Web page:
Hill v. State

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Justia Opinion Summary

In 2013 and 2014, the Nebraska Department of Natural Resources (DNR) issued orders and closing notices to holders of surface water permits for natural flow and storage in the Republic River Basin. Several appropriators, on behalf of themselves and a class of farmers who irrigate with water delivered by the Frenchman-Cambridge Irrigation District, subject to Nebraska’s allocation of water under the Republican River Compact, brought these actions alleging regulatory takings claims against the State and the DNR. The district court consolidated the claims and granted the State and the DNR’s motions to dismiss both of the appropriators’ causes of action. The Supreme Court affirmed, holding (1) the DNR’s streamflow administration did not result in a taking under the Nebraska Constitution because the Compact, as federal law, supersedes the appropriators’ property interests; and (2) the alleged failure of DNR to regulate ground water pumping did not amount to a taking because DNR does not have a duty to regulate ground water.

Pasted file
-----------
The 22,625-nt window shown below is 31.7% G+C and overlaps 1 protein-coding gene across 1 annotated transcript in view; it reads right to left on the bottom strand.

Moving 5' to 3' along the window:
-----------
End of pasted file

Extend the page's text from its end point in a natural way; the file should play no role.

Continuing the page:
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Nebraska Supreme Court Online Library www.nebraska.gov/apps-courts-epub/ 03/10/2017 08:32 AM CST - 10 - Nebraska Supreme Court A dvance Sheets 296 Nebraska R eports HILL v. STATE Cite as 296 Neb. 10 Greg Hill of Furnas County et al., appellants, v. State of Nebraska and Nebraska Department of Natural R esources, a state agency, appellees. ___ N.W.2d ___ Filed March 10, 2017. Nos. S-16-558, S-16-560.  1. Motions to Dismiss: Appeal and Error. A district court’s grant of a motion to dismiss is reviewed de novo.  2. Motions to Dismiss: Pleadings: Appeal and Error. When reviewing an order dismissing a complaint, the appellate court accepts as true all facts which are well pled and the proper and reasonable inferences of law and fact which may be drawn therefrom, but not the plaintiff’s conclusion.  3. Property. A takings analysis begins with an examination of the nature of the owner’s property interest.  4. Property: Title: Statutes. No compensation is owed in a takings claim if the State’s affirmative decree simply makes explicit what already inheres in the title itself, in the restrictions that background principles of the State’s law of property and nuisance already place upon land ownership.  5. Irrigation. Rights of irrigation in Nebraska exist only as they have been created and defined by the law and are therefore limited in their scope by the language of their creation.  6. Irrigation Districts: Waters. The adjudication of a water right gives to an irrigation district and its predecessors in interest a vested right to the use of the waters appropriated, subject to the law at the time the vested interest was acquired and such reasonable regulations subsequently adopted by virtue of the police power of the state.  7. Waters: Irrigation. The law gives to every citizen of the state the right to appropriate for beneficial purposes the unappropriated public waters of the state, and it protects him or her in the enjoyment of this appropriation after his or her right is once vested. An appropriator takes this right, however, subject to the rights of all prior and - 11 - Nebraska Supreme Court A dvance Sheets 296 Nebraska R eports HILL v. STATE Cite as 296 Neb. 10 subsequent appropriators, and he or she cannot infringe upon their rights and privileges.  8. States: Federal Acts. A compact, having received Congress’ blessing, counts as federal law.  9. Agriculture: Crops: Irrigation. The inability to withdraw enough water to grow a crop does not amount to being deprived of all economic use of the land. 10. Administrative Law: Waters: Natural Resources Districts. Nebraska has two separate systems for the distribution of its water resources: One allocates surface water, and the other allocates ground water. The Department of Natural Resources regulates surface water appropriators, see Neb. Rev. Stat. § 61-201 et seq. (Reissue 2009 & Cum. Supp. 2016), and ground water users are statutorily regulated by the natural resources districts through the Nebraska Ground Water Management and Protection Act, see Neb. Rev. Stat. § 46-701 et seq. (Reissue 2009 & Cum. Supp. 2016). 11. Administrative Law: Waters: Jurisdiction. Neb. Rev. Stat. § 46-715 (Cum. Supp. 2016) limits the Department of Natural Resources’ jurisdiction to surface water. Appeals from the District Court for Furnas County: James E. Doyle IV, Judge. Affirmed. David A. Domina, of Domina Law Group, P.C., L.L.O., for appellants. Douglas J. Peterson, Attorney General, Justin D. Lavene, Emily K. Rose, and Kathleen A. Miller for appellees. Heavican, C.J., Wright, Miller-Lerman, Cassel, Stacy, K elch, and Funke, JJ. Heavican, C.J. I. INTRODUCTION In 2013 and 2014, the Nebraska Department of Natural Resources (DNR) issued orders and sent closing notices to holders of surface water permits for natural flow and storage in the Republican River Basin (Basin). Appropriators Greg Hill, Brent Coffey, James Uerling, and Warren Schaffert, representing themselves and a class of farmers who irrigate with water delivered by the Frenchman-Cambridge Irrigation District - 12 - Nebraska Supreme Court A dvance Sheets 296 Nebraska R eports HILL v. STATE Cite as 296 Neb. 10 (FCID), subject to Nebraska’s allocation of water under the Republican River Compact (Compact), filed suit, alleging two regulatory takings claims against the State of Nebraska and the DNR. The district court consolidated the claims for the 2013 and 2014 crops, dismissed both claims, and denied the appropriators’ requests for leave to amend. The appropriators appeal. We affirm. We find that the Compact, as federal law, supersedes the appropriators’ property interests. We further find that the DNR does not have a duty to regulate ground water; thus, a failure by the DNR to regulate ground water pumping that affects the Basin does not give rise to a cause of action for inverse condemnation. II. BACKGROUND Under the Nebraska Ground Water Management and Protection Act, the DNR is required to conduct an annual forecast to determine whether the State’s projected water supply from the Basin and projected consumption is sufficient to comply with the Compact.1 The DNR conducted such a forecast on January 1, 2013, and again on January 1, 2014. The DNR’s forecasts for both years indicated that the State’s consumption would exceed its allocation under the Compact. Therefore, in each of those years, the DNR issued an order referred to as a “Compact Call” in the Basin and issued closing notices on all natural flow and storage permits. The FCID owns water rights for surface water natural flow within the Basin for irrigation purposes. The appropriators allege that as a result of the DNR’s orders to close the natural waterflow and preclude the release of storage water, “‘the entirety of FCID’s surface water appropriation bypassed [the appropriators] and was diverted for the public use of satisfying Nebraska’s obligation to the state of Kansas under the Compact.’”  1 See Neb. Rev. Stat. § 46-715(6) (Cum. Supp. 2016). - 13 - Nebraska Supreme Court A dvance Sheets 296 Nebraska R eports HILL v. STATE Cite as 296 Neb. 10 The appropriators brought these actions on behalf of themselves and a class of water users consisting of “[a]ll FCID water users in 2013 [and 2014] who did not receive their full water allocation supply due to the acts, omissions, and takings of [the State and the DNR] and who suffered damages due to diminished or eliminated crop production yields of growing crops.” In their complaints, the appropriators alleged that each holds prior appropriation rights to surface water and that in each crop year, there was available surface water within Nebraska’s allocated share of the Basin’s waters which was not needed to meet Nebraska’s obligations under the Compact. The appropriators further alleged that the available water was taken from the appropriators and given to Kansas, in excess of the requirements of the Compact, and constituted inverse condemnation of their water rights. 1. Basin “Interstate Compact” Nebraska, the states of Kansas and Colorado, and the United States of America are parties to the Compact. The FCID and all class members own surface water appropriations allowing diversion of surface water from the Basin for beneficial use. The Basin has been the subject of the Compact since 1943. In Kansas v. Nebraska,2 the U.S. Supreme Court described the river: The Republican River originates in Colorado; crosses the northwestern corner of Kansas into Nebraska; flows through much of southwestern Nebraska; and finally cuts back into northern Kansas. Along with its many tributaries, the river drains a 24,900-square-mile watershed, called the Republican River Basin. The U.S. Supreme Court described the Compact as apportion[ing] among the three States the “virgin water supply originating in” . . . the . . . Basin. . . . “Virgin  2 Kansas v. Nebraska, ___ U.S. ___, 135 S. Ct. 1042, 1049, 191 L. Ed. 2d 1 (2015). - 14 - Nebraska Supreme Court A dvance Sheets 296 Nebraska R eports HILL v. STATE Cite as 296 Neb. 10 water supply,” as used in the Compact, means “the water supply within the Basin,” in both the River and its tributaries, “undepleted by the activities of man.” Compact Art. II. The Compact gives each State a set share of that supply—roughly, 49% to Nebraska, 40% to Kansas, and 11% to Colorado—for any “beneficial consumptive use.” Id., Art. IV; see Art. II (defining that term to mean “that use by which the water supply of the Basin is consumed through the activities of man”). In addition, the Compact charges the chief water official of each State with responsibility to jointly administer the agreement. See id., Art. IX. Pursuant to that provision, the States created the Republican River Compact Administration (RRCA). The RRCA’s chief task is to calculate the Basin’s annual virgin water supply by measuring stream flow throughout the area, and to determine (retrospectively) whether each State’s use of that water has stayed within its allocation.3 In 2002, the Compact was modified before the U.S. Supreme Court via a “Final Settlement Stipulation” (FSS) approved by the Court.4 Under the FSS, the parties agreed to use the Compact’s administration accounting procedures and the ground water model to determine Nebraska’s compliance with the Compact. Based on those accounting procedures, Nebraska must use 5-year averaging in normal allocation years and 2-year averaging during “water short” years. Nebraska is obligated by the Compact to limit its consumption of the Basin’s waters to its annual allotment. After the FSS was adopted, the Nebraska Legislature enacted the Nebraska Ground Water Management and Protection Act (hereinafter Act).5 Under the Act, the DNR and the Basin’s three natural resources districts “shall jointly develop an  3  4  5 Id. Id., 135 S. Ct. at 1050. See Neb. Rev. Stat. § 46-701 et seq. (Reissue 2010 & Cum. Supp. 2016). - 15 - Nebraska Supreme Court A dvance Sheets 296 Nebraska R eports HILL v. STATE Cite as 296 Neb. 10 i ­ntegrated management plan.”6 And, “[i]n developing an integrated management plan, the effects of existing and potential new water uses on existing surface water appropriators and ground water users shall be considered.”7 The Act also requires that the “ground water and surface water controls proposed for adoption in the integrated management plan . . . (b) be sufficient to ensure that the state will remain in compliance with applicable state and federal laws and with any applicable interstate water compact or decree . . . .”8 The Act further requires that under the monitoring plans imposed by the Act, the DNR must consult with the natural resources districts to ensure compliance with the Compact. In addition, the DNR shall forecast on an annual basis the maximum amount of water that may be available from streamflow for beneficial use in the short term and long term in order to comply with the requirement of subdivision (4)(b) of this section [the Compact]. This forecast shall be made by January 1, 2008, and each January 1 thereafter.9 2. R elevant Sections of Nebraska Constitution The appropriators rely on the following sections of the Nebraska Constitution. Neb. Const. art. I, § 21: “The property of no person shall be taken or damaged for public use without just compensation therefor.” Neb. Const. art. XV, § 4: “The necessity of water for domestic use and for irrigation purposes in the State of Nebraska is hereby declared to be a natural want.”  6  7  8  9 § § § § 46-715(1)(a). 46-715(2). 46-715(4). 46-715(6). - 16 - Nebraska Supreme Court A dvance Sheets 296 Nebraska R eports HILL v. STATE Cite as 296 Neb. 10 Neb. Const. art. XV, § 5: “The use of the water of every natural stream within the State of Nebraska is hereby dedicated to the people of the state for beneficial purposes, subject to the provisions of the following section.” Neb. Const. art. XV, § 6: The right to divert unappropriated waters of every natural stream for beneficial use shall never be denied except when such denial is demanded by the public interest. Priority of appropriation shall give the better right as between those using the water for the same purpose, but when the waters of any natural stream are not sufficient for the use of all those desiring to use the same, those using the water for domestic purposes shall have preference over those claiming it for any other purpose, and those using the water for agricultural purposes shall have the preference over those using the same for manufacturing purposes. Provided, no inferior right to the use of the waters of this state shall be acquired by a superior right without just compensation therefor to the inferior user. 3. Procedural Background (a) District Court Actions The appropriators filed their initial action with respect to the 2013 crop year in July 2014. The operative complaint as to that crop year was filed on April 10, 2015. On October 30, 2015, the appropriators filed a complaint with respect to the 2014 crop year. Other than the crop years at issue, for our purposes, both complaints were identical and alleged that (1) water was taken from the appropriators which was within Nebraska’s allocation under the Compact, subject to capture in the Basin’s streams, not required or used for compliance with the Compact, and not taken for consumptive beneficial use for any superior or prior legal use and (2) water was taken from the appropriators as a result of the DNR’s failure to curtail excessive ground water - 17 - Nebraska Supreme Court A dvance Sheets 296 Nebraska R eports HILL v. STATE Cite as 296 Neb. 10 pumping which has depleted the Basin’s streams by preventing water from reaching them. The appropriators claimed they suffered a loss of crop production as a result of the DNR’s actions and omissions. On April 30, 2015, the State and the DNR filed a motion to dismiss the appropriators’ amended complaint regarding the 2013 crop year. On September 28, the court entered an order denying in part and in part sustaining the State and the DNR’s motion to dismiss. On October 28, the State and the DNR filed a motion for clarification and/or a motion for reconsideration and a motion to extend the time to answer. (b) May 19, 2016, Order of Dismissal A hearing on various outstanding motions was held January 14, 2016. On May 19, the district court issued its consolidated order. As relevant, that order first vacated that portion of its September 28, 2015, order denying the State and the DNR’s motion to dismiss, then granted the State and the DNR’s motions to dismiss both of the appropriators’ causes of action. III. ASSIGNMENTS OF ERROR The appropriators assign, restated and consolidated, that the trial court erred in holding that (1) the DNR’s streamflow administration under the Compact was not a taking and that thus, the regulatory action did not interfere with a legitimate property interest under Neb. Const. art. I, § 21, and art. XV, § 6, and (2) the DNR did not have a duty to regulate ground water in these cases. IV. STANDARD OF REVIEW [1,2] A district court’s grant of a motion to dismiss is reviewed de novo.10 When reviewing an order dismissing a 10 Walentine, O’Toole v. Midwest Neurosurgery, 285 Neb. 80, 825 N.W.2d 425 (2013). - 18 - Nebraska Supreme Court A dvance Sheets 296 Nebraska R eports HILL v. STATE Cite as 296 Neb. 10 complaint, the appellate court accepts as true all facts which are well pled and the proper and reasonable inferences of law and fact which may be drawn therefrom, but not the plaintiff’s conclusion.11 V. ANALYSIS 1. Whether DNR’s Streamflow A dministration R esulted in Taking Under Neb. Const. art. I, § 21, and art. XV, § 6 The appropriators argue that their property rights are superior to the Compact and that the State’s regulation amounts to a permanent physical invasion. We reject both of these assertions. (a) Nature of Appropriators’ Property Interests We first address the appropriators’ allegation that their property rights are superior to the Compact. During oral argument, the appropriators maintained that they hold prior appropriation rights to use the water and that those rights “do not refer to any Compact” and “are not conditioned on changes or compliance in a Compact that didn’t exist” at the time the water use permits were issued. We conclude that the appropriators’ rights to use the water are subject to the Compact and are thus not a compensable property interest when the right to use is limited to ensure Nebraska’s compliance under the Compact. The appropriators’ arguments on appeal are based on the assumption that the appropriators have compensable property rights. But because we conclude that the appropriators do not have such rights, their takings argument must fail. [3-7] A takings analysis begins with an examination of the nature of the owner’s property interest.12 No compensation is owed in a takings claim if the State’s affirmative decree simply 11 12 DMK Biodiesel v. McCoy, 285 Neb. 974, 830 N.W.2d 490 (2013). See Lucas v. South Carolina Coastal Council, 505 U.S. 1003, 112 S. Ct. 2886, 120 L. Ed. 2d 798 (1992). - 19 - Nebraska Supreme Court A dvance Sheets 296 Nebraska R eports HILL v. STATE Cite as 296 Neb. 10 makes explicit what already inheres in the title itself, in the restrictions that background principles of the State’s law of property and nuisance already place upon land ownership.13 “Rights of irrigation in the state exist only as they have been created and defined by the law and are therefore limited in their scope by the language of their creation.”14 The adjudication of the water right gave to the [irrigation district] and its predecessors in interest a vested right to the use of the waters appropriated, subject to the law at the time the vested interest was acquired and such reasonable regulations subsequently adopted by virtue of the police power of the state.15 Additionally, [t]he law gives to every citizen of the state the right . . . to appropriate for beneficial purposes the unappropriated public waters of the state, and it protects him in the enjoyment of this appropriation after his right is once vested. He takes this right, however, subject to the rights of all prior and subsequent appropriators, and he cannot infringe upon their rights and privileges.16 Hinderlider v. La Plata Co.17 is instructive. In that case, the plaintiff owned a ditch by which it diverted water from the La Plata River in Colorado for irrigation, but the flow was altered by the state to comply with an interstate compact. The State of Colorado shut the headgate of the plaintiff’s ditch pursuant to the requirements of the La Plata River Compact entered into by Colorado and New Mexico. The compact 13 14 15 16 17 See id. In re Complaint of Central Neb. Pub. Power, 270 Neb. 108, 111, 699 N.W.2d 372, 375 (2005). State v. Birdwood Irrigation District, 154 Neb. 52, 55, 46 N.W.2d 884, 887 (1951). Farmers Canal Co. v. Frank, 72 Neb. 136, 158, 100 N.W. 286, 294 (1904). Hinderlider v. La Plata Co., 304 U.S. 92, 58 S. Ct. 803, 82 L. Ed. 1202 (1938). - 20 - Nebraska Supreme Court A dvance Sheets 296 Nebraska R eports HILL v. STATE Cite as 296 Neb. 10 provided that each state should receive a definite share of water, but that when the flow of the river was low, the “use of the waters may be so rotated between the two States.”18 The Hinderlider Court held that the plaintiff’s “right adjudicated by the decree” for water apportionment from the river was a “property right.”19 But the Court held that “the Colorado decree could not confer . . . rights in excess of Colorado’s share of the water of the stream; and its share was only an equitable portion thereof.”20 Thus, “the apportionment made by the [c]ompact cannot have taken . . . any vested right.”21 The Court further determined that “the apportionment is binding upon the citizens of each State and all water claimants, even where the State had granted the water rights before it entered into the compact.”22 Also instructive is Badgley v. City of New York.23 There, the Second Circuit relied on Hinderlider and held that a state’s administration of water in order to comply with a water compact precluded damage claims for diminished waterflow. The court reasoned that awarding damages to riparian right owners was inappropriate because such “would hobble or possibly even destroy the effect of Supreme Court decrees or Congressionally approved interstate water compacts by subjecting those who rely upon the provisions of the decrees or interstate compacts to unreasonable damage burdens.”24 Moreover, the result would be “inherently inconsistent with the supremacy of the Supreme Court’s decree of equitable apportionment.”25 18 19 20 21 22 23 24 25 Id., 304 U.S. at 97. Id., 304 U.S. at 102. Id. Id., 304 U.S. at 108. Id., 304 U.S. at 106. Badgley v. City of New York, 606 F.2d 358 (2d Cir. 1979). Id. at 366. Id. - 21 - Nebraska Supreme Court A dvance Sheets 296 Nebraska R eports HILL v. STATE Cite as 296 Neb. 10 This court has addressed similar situations in regard to ground water. In Spear T Ranch v. Knaub,26 this court addressed a dispute over the depletion of stream water due to ground water pumping. We held that “[a] right to appropriate surface water . . . is not an ownership of property. Instead, the water is viewed as a public want and the appropriation is a right to use the water.”27 The court held that that the plaintiff had no action in conversion or trespass, “‘since the plaintiff has no private property interest in groundwater, at least not prior to capture.’”28 In Bamford v. Upper Republican Nat. Resources Dist.,29 this court held that a natural resources district’s cease and desist order preventing landowners and tenant farmers from withdrawing ground water from their wells until issuance of additional allocation did not amount to a taking of their land. The court reasoned that ground water, as defined in § 46-657, is owned by the public, and the only right held by an overlying landowner is in the use of the ground water. [Citation omitted.] Furthermore, placing limitations upon withdrawals of ground water in times of shortage is a proper exercise of the State’s police power.30 In Keating v. Nebraska Public Power Dist.,31 the Eighth Circuit applied the legal reasoning set forth in Spear T Ranch and found that the appellants’ permits to use surface water in the Niobrara Watershed created property interests that were limited by the “rights granted by the permit and is subject to 26 27 28 29 30 31 Spear T Ranch v. Knaub, 269 Neb. 177, 691 N.W.2d 116 (2005). Id. at 185, 691 N.W.2d at 127. Id. Bamford v. Upper Republican Nat. Resources Dist., 245 Neb. 299, 512 N.W.2d 642 (1994). Id. at 313, 512 N.W.2d at 652 (emphasis supplied). Keating v. Nebraska Public Power Dist., 660 F.3d 1014, 1018 (8th Cir. 2011). - 22 - Nebraska Supreme Court A dvance Sheets 296 Nebraska R eports HILL v. STATE Cite as 296 Neb. 10 constraints articulated by the permit.” The court then held that “when the DNR determines that the watershed no longer has the capacity to supply all permit holders, appellants no longer have a legitimate claim of entitlement to use the surface water and thus do not suffer a deprivation of a property right.”32 The Eighth Circuit reasoned that on the face of the permits, the holders of permits “‘may be denied the use of water during times of scarcity.’”33 Furthermore, “[u]nder Nebraska law, the DNR is charged with administering the prior appropriation system, which necessarily requires the DNR to determine the capacity limits of a given stream and to determine what restrictions must be imposed to enforce the appropriation system.”34 Therefore, since “the issuance of Closing Notices does not impact the property right bestowed by the permit to use the surface water when there is sufficient capacity, the appellants are not deprived of that property right.”35 [8] In the current cases, the DNR determined that 2013 and 2014 constituted a water short period and it decreased allocation according to its predictions. We reject the appropriators’ argument that the Compact is an inferior use to the use rights given to the appropriators under their permits. The U.S. Supreme Court held that the “Compact, having received Congress’s blessing, counts as federal law.”36 As federal law, the allocations set forth under the Compact are the supreme law in Nebraska and the DNR must ensure Nebraska remains within its allocation under the Compact. Therefore, the appropriators’ right to use water is subject to the superior obligation of the State to ensure compliance with the Compact. While Nebraska law treats ground water differently from stream water, and there is no evidence in the record whether 32 33 34 35 36 Id. Id. Id. Id. Kansas v. Nebraska, supra note 2, 135 S. Ct. at 1053. - 23 - Nebraska Supreme Court A dvance Sheets 296 Nebraska R eports HILL v. STATE Cite as 296 Neb. 10 the permits articulated constraints on their face, Spear T Ranch is instructive in the current case. This court’s holding in Spear T Ranch shows the limits to a property right to water appropriation under Nebraska law. Because of the limitations of a “use” property right, certain causes of action are not available for ground water, “‘at least not prior to capture.’”37 Bamford similarly concerns ground water, but it is applicable in the current case because it indicates that the State has a right to place restrictions on water usage during water short periods. The right to use stream water is a “vested right,” but it is inherently “subject to the law at the time the vested interest was acquired and such reasonable regulations subsequently adopted by virtue of the police power of the state.”38 We find that the DNR’s decisions to decrease allocations in 2013 and 2014 were affirmative decrees which make explicit what already inheres in the title itself.39 Based on our reasoning in Bamford, we hold that under the Compact and the applicable Nebraska statutes mentioned above, placing “limitations upon withdrawals” during a year which the DNR predicted would be a water short year is a “proper exercise of the State’s police power.”40 In this case, there is no suggestion that the DNR has exercised this power arbitrarily, capriciously, or unreasonably. Under the Act and the FSS set forth in Kansas v. Nebraska,41 the DNR must not administer water in “real time” to ensure that the percentage allotted to Nebraska is met. Rather, the DNR is obligated only to ensure that Nebraska “will remain 37 38 39 40 41 See Spear T. Ranch v. Knaub, supra note 26, 269 Neb. at 185, 691 N.W.2d at 127. State v. Birdwood Irrigation District, supra note 15, 154 Neb. at 55, 46 N.W.2d at 887. See Lucas v. South Carolina Coastal Council, supra note 12. See Bamford v. Upper Republican Nat. Resources Dist., supra note 29, 245 Neb. at 313, 512 N.W.2d at 652. Kansas v. Nebraska, supra note 2. - 24 - Nebraska Supreme Court A dvance Sheets 296 Nebraska R eports HILL v. STATE Cite as 296 Neb. 10 in compliance with” the Compact.42 Therefore, we agree with the district court that the DNR fulfilled its duties under the Compact and Nebraska statutes, which are within the reasonable exercise of the State’s police power and are within the DNR’s jurisdiction over streamflow administration. The DNR applied the limits under the Compact to the appropriators’ permits, which was a property interest subject to such reasonable regulations by the State. Therefore, the appropriators have not been deprived of a compensable property interest due to the stream water regulations by the DNR. (b) Whether DNR’s Regulation Amounts to Permanent Physical Invasion The appropriators next argue that the DNR’s regulatory actions amount to a permanent physical invasion of their property and that such regulation deprives them of all economically beneficial use of that property. We turn first to the appropriators’ contention that the DNR’s regulatory actions amount to a permanent physical invasion of their property. The appropriators rely on several cases to support this contention. One such case is Casitas Mun. Water Dist. v. U.S.,43 in which the Federal Circuit held that “the g ­ overnment-caused diversion” of water away from the plaintiff’s land in which the government “directly appropriated [the plaintiff’s] water for its own use” should be analyzed as a physical taking. The court further held that “[w]here the government plays an active role and physically appropriates property, the per se taking analysis applies.”44 The appropriators cite Garey v. Nebraska Dept. of Nat. Resources45 to support the proposition that the duty to pay 42 43 44 45 § 46-715(4)(b). Casitas Mun. Water Dist. v. U.S., 543 F.3d 1276, 1296 (Fed. Cir. 2008). Id. at 1295. Garey v. Nebraska Dept. of Nat. Resources, 277 Neb. 149, 759 N.W.2d 919 (2009). - 25 - Nebraska Supreme Court A dvance Sheets 296 Nebraska R eports HILL v. STATE Cite as 296 Neb. 10 just compensation applies to the right to use and derive profits from the water at issue here. In addition, they cite Western Fertilizer v. City of Alliance46 and Dishman v. Nebraska Pub. Power Dist.47 in support of their argument that they are entitled to compensation for the deprivation of their rights to use water for a beneficial purpose as a result of the Compact. We find these cases to be inapplicable. Casitas does not address water appropriation subject to an interstate compact. The holding in Casitas applies when the “government plays an active role and physically appropriates property.”48 And, as discussed above, in the current case, the DNR did not appropriate property. Rather, the appropriators’ property rights to use the water are subject to the DNR’s enforcement of compliance with the Compact. Therefore, this case, and the other cases cited by the appropriators on this point, are not dispositive. In addition, we note that Garey involves a property tax levy and the waters of the Basin, but does not address water rights in terms of a taking. Neither Western Fertilizer nor Dishman involve damages alleged to have been caused by decreased water appropriations as a result of a water compact. Therefore, we find that the DNR’s regulation does not amount to a permanent physical invasion. [9] We turn next to the appropriators’ argument that they have been deprived of “‘“all economically beneficial use” of [their] property.’”49 We find that the appropriators have not alleged facts that show they have been deprived of all economically beneficial use of their property due to the DNR’s actions. As we held in Bamford, the inability to “withdraw enough 46 47 48 49 Western Fertilizer v. City of Alliance, 244 Neb. 95, 504 N.W.2d 808 (1993). Dishman v. Nebraska Pub. Power Dist., 240 Neb. 452, 482 N.W.2d 580 (1992). Casitas Mun. Water Dist. v. U.S., supra note 43, 543 F.3d at 1295. Brief for appellants at 18. - 26 - Nebraska Supreme Court A dvance Sheets 296 Nebraska R eports HILL v. STATE Cite as 296 Neb. 10 water to grow a corn crop” does not amount to being deprived of all economic use of the appropriators’ land.50 Further, the appropriators have shown there was a decrease in production during the 2013 and 2014 growing seasons on the appropriators’ land, but the data indicates there was still production on the land. It does not appear, as the appropriators allege, that the farmland has been converted into permanent “dryland” because of a “total deprivation of beneficial use of land for irrigation purposes.”51 We therefore reject the appropriators’ contention that the DNR’s regulation of stream water led to a deprivation of all economically beneficial use of their property. The appropriators’ first assignment of error is without merit. 2. Whether A lleged Failure of DNR to Curtail Ground Water Pumping R esults in Taking The appropriators argue that because ground water and surface water are hydraulically connected, the DNR’s failure to regulate ground water pumping depleted streamflow in the Basin and amounted to a taking. The appropriators contend that ground water pumping allows the State to do indirectly what it is forbidden to do directly. Conversely, the State and the DNR argue that the DNR has no authority to administer the Basin’s ground water users for the benefit of surface water appropriators. The district court agreed that the DNR had no such authority and that the appropriators had not stated a claim for inverse condemnation. [10] This court has consistently held that the DNR has no authority to regulate ground water. In In re Complaint of Central Neb. Pub. Power,52 this court held that “the [DNR] 50 51 52 Bamford v. Upper Republican Nat. Resources Dist., supra note 29, 245 Neb. at 314, 512 N.W.2d at 652. Brief for appellants at 32. In re Complaint of Central Neb. Pub. Power, supra note 14, 270 Neb. at 117, 699 N.W.2d at 378. - 27 - Nebraska Supreme Court A dvance Sheets 296 Nebraska R eports HILL v. STATE Cite as 296 Neb. 10 has no independent authority to regulate ground water users or administer ground water rights for the benefit of surface water appropriators.” The court reasoned that “Nebraska has two separate systems for the distribution of its water resources: One allocates surface water, and the other allocates ground water.”53 Furthermore, “[t]he [DNR] regulates surface water appropriators, see [Neb. Rev. Stat.] § 61-201 et seq. [(Reissue 2009 & Cum. Supp. 2016)], and ground water users are statutorily regulated by the natural resources districts through the . . . Act . . . .”54 The Nebraska Constitution does not address the use of ground water, and historically, the regulation of ground water has been governed by the rule of reasonable use.55 The court further stated: [T]he Legislature has not developed an appropriation system that addresses direct conflicts between users of surface water and ground water that is hydrologically connected. . . . [T]he lack of an integrated system was reinforced by the fact that different agencies regulate ground water and surface water.56 In Spear T Ranch v. Nebraska Dept. of Nat. Resources,57 this court addressed whether a surface water appropriator had a claim against the DNR for failing to protect surface water appropriators from hydrologically connected ground water users. Spear T Ranch, Inc. (Spear T), claimed that the DNR had “negligently failed to protect its appropriations by controlling the amount of ground water taken from the [creek].”58 This court declined to find that the DNR had a “duty which 53 54 55 56 57 58 Id. at 116-17, 699 N.W.2d at 378. Id. at 117, 699 N.W.2d at 378. Id. Id. at 117-18, 699 N.W.2d at 378-79. Spear T Ranch v. Nebraska Dept. of Nat. Resources, 270 Neb. 130, 699 N.W.2d 379 (2005). Id. at 132, 699 N.W.2d at 381. - 28 - Nebraska Supreme Court A dvance Sheets 296 Nebraska R eports HILL v. STATE Cite as 296 Neb. 10 would require the [DNR] to resolve conflicts between surface water appropriators and ground water users.”59 We concluded that the DNR “has no common-law or statutory duty to regulate the use of ground water in order to protect Spear T’s surface water appropriations.”60 Therefore, we held that the DNR’s “action or inaction did not amount to a taking or damages as alleged by Spear T. Because Spear T had no property that was damaged or taken by the [DNR], Spear T could not assert a cause of action for inverse condemnation.”61 The appropriators cite the Compact which, as the U.S. Supreme Court explained in Kansas v. Nebraska, requires that ground water pumping is counted toward water consumption permitted by the Compact.62 As stated above, the DNR has jurisdiction over “all matters pertaining to water rights for irrigation, power, or other useful purposes except as such jurisdiction is specifically limited by statute.”63 Under § 46-715(b), the DNR regulation must “be sufficient to ensure that the state will remain in compliance with applicable state and federal laws and with any applicable interstate water compact or decree or other formal state contract or agreement pertaining to surface water or ground water use or supplies.”64 However, as the State and the DNR argue, § 46-715 indicates that the DNR has jurisdiction over only surface water, while the natural resources districts have jurisdiction over ground water. Section 46-715 provides that the DNR and the natural resources districts “shall jointly develop an integrated management plan for such river basin, subbasin, or reach.”65 And, “[i]n developing an integrated management plan, the 59 60 61 62 63 64 65 Id. at 136, 379, 699 N.W.2d at 384. Id. at 138, 699 N.W.2d at 385. Id. at 139, 699 N.W.2d at 386. See Kansas v. Nebraska, supra note 2. Neb. Rev. Stat. § 61-206(1) (Reissue 2009). § 46-715(4)(b). § 46-715(5)(b). - 29 - Nebraska Supreme Court A dvance Sheets 296 Nebraska R eports HILL v. STATE Cite as 296 Neb. 10 effects of existing and potential new water uses on existing surface water appropriators and ground water users shall be considered.”66 The “integrated management plan shall include . . . (c) one or more of the ground water controls authorized for adoption by natural resources districts pursuant to section 46-739; (d) one or more of the surface water controls authorized for adoption by the department pursuant to section 46-716.”67 Section 46-739 further outlines the authorized controls and procedures for the DNR to manage ground water. Based on the terms of the FSS and the U.S. Supreme Court’s opinion in Kansas v. Nebraska, Nebraska must account for stream flow depletion due to its ground water pumping.68 The DNR has jurisdiction over “all matters pertaining to water rights for irrigation, power, or other useful purposes,” but “such jurisdiction is specifically limited by statute.”69 [11] We find that § 46-715 limits the DNR’s jurisdiction to surface water. This court’s opinions in Spear T Ranch v. Nebraska Dept. of Nat. Resources,70 In re Complaint of Central Neb. Pub. Power,71 and Spear T Ranch v. Knaub72 provide further support that the DNR does not have jurisdiction over ground water due to Nebraska’s “two separate systems for the distribution of its water resources.”73 Therefore, while the FSS requires that ground water be accounted for, this does not grant jurisdiction to the DNR over ground water. Instead, jurisdiction over ground water remains with the natural resources districts. We note that § 46-715(2) 66 67 68 69 70 71 72 73 § 46-715(2). Id. See Kansas v. Nebraska, supra note 2. § 61-206(1). Spear T Ranch v. Nebraska Dept. of Nat. Resources, supra note 57. In re Complaint of Central Neb. Pub. Power, supra note 14. Spear T Ranch v. Knaub, supra note 26. See In re Complaint of Central Neb. Pub. Power, supra note 14, 270 Neb. at 117, 699 N.W.2d at 378. - 30 - Nebraska Supreme Court A dvance Sheets 296 Nebraska R eports HILL v. STATE Cite as 296 Neb. 10 requires natural resources districts to include “one or more of the ground water controls . . . pursuant to section 46-739” in an integrated management plan and to consider “the effects of existing and potential new water uses on existing surface water appropriators and ground water users.” Because the DNR does not have jurisdiction to regulate ground water, it does not have the power or duty to regulate ground water. Therefore, we affirm the district court’s conclusion that “an alleged failure to exercise such nonexistent power or duty does not give rise to a cause of action for inverse condemnation.” The appropriators’ second assignment of error is without merit. VI. CONCLUSION The district court did not err in dismissing both of the appropriators’ claims, because (1) the Compact, as federal law, supersedes the appropriators’ property interests and (2) the DNR does not have a duty to regulate ground water; thus, a failure by the DNR to regulate ground water pumping that affects the Basin does not give rise to a cause of action for inverse condemnation. A ffirmed.